This argument have confused me my entire life in all explanations of the Austrian Business Cycle Theory. It is the core of the most famous of all, that Mises story about the master builder who doesn't have enough material to finish the house he's building.

      It is misleading and ultimately wrong because economic goods (in the Menger definition) are always insufficient. In simple terms, given the market price, every good can be obtained.

      What happens after the economy realizes it was in a malinvestment boom, prices of capital goods adjust in a way that they can become too expensive for some projects to be completed profitably.

  15. Sep 2018
    1. Simply put, the modern economy is evolving beyond the constraints of traditional work models. As a society, we are demanding the freedom of flexible work environments. Collectively, we are breaking barriers and smashing limitations, especially when it comes to making a living. The time is ripe for us to champion our own destiny by harnessing the power of the gig economy to spur lasting social change.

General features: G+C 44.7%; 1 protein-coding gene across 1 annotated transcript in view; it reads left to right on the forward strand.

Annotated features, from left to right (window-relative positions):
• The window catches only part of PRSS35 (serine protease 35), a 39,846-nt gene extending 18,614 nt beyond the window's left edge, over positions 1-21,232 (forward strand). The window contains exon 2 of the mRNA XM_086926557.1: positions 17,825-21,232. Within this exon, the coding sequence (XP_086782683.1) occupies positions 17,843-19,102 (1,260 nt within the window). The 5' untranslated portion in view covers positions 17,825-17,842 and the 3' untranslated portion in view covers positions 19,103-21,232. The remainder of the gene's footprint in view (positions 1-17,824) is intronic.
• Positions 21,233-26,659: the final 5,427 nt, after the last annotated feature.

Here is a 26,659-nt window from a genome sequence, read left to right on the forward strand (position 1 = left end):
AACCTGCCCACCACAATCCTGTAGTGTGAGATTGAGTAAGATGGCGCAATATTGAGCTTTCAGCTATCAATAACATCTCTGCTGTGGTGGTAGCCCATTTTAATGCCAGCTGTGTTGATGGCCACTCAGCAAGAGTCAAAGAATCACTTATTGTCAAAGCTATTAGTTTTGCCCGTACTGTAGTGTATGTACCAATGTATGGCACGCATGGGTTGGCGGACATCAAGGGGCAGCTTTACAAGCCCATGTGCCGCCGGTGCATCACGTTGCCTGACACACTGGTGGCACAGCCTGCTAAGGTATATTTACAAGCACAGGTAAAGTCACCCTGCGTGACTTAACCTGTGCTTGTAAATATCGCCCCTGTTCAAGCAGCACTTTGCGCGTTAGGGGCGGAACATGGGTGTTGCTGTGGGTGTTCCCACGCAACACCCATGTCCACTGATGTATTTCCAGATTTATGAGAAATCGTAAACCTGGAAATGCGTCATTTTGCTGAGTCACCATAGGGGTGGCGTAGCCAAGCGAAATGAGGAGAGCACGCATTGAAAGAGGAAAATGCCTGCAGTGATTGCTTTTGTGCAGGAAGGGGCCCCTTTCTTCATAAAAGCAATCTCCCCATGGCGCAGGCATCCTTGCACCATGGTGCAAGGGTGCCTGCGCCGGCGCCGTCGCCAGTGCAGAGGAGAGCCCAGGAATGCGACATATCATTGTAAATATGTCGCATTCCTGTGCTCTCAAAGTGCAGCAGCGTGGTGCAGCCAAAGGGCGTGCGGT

This is all very "uplifting," but this entire paragraph is devoid of meaning. When is it NOT the time to "champion our own destiny?" What does it even mean to "harness the power of the gig economy to spur lasting social change?" What sort of change? People can't afford to live in Silicon Valley. The ethos of the tech companies show that they don't care about the communities of which they are a part.

    2. It is this progressive attitude

      This is a flowery puff piece regarding the gig economy. The supposed "progressive attitude" of piecemeal labor hides the grim reality of people working harder and longer for less. Read some counterpoints to this article's perspective here.

  16. Aug 2018
    1. FAILURE to understand that the roots of economic behavior lie in the realm of consciousness and culture leads to the common mistake of attributing material causes to phenomena that are essentially ideal in nature.
    2. This is not to say that there are not rich people and poor people in the United States, or that the gap between them has not grown in recent years. But the root causes of economic inequality do not have to do with the underlying legal and social structure of our society, which remains fundamentally egalitarian and moderately redistributionist, so much as with the cultural and social characteristics of the groups that make it up, which are in turn the historical legacy of premodern conditions.
    3. But that state of consciousness that permits the growth of liberalism seems to stabilize in the way one would expect at the end of history if it is underwritten by the abundance of a modern free market economy.

      Writers spend an awful lot of time focused too carefully on the free market economy, but don't acknowledge a lot of the major benefits of the non-free market parts which are undertaken and executed often by governments and regulatory environments. (Hacker & Pierson, 2016)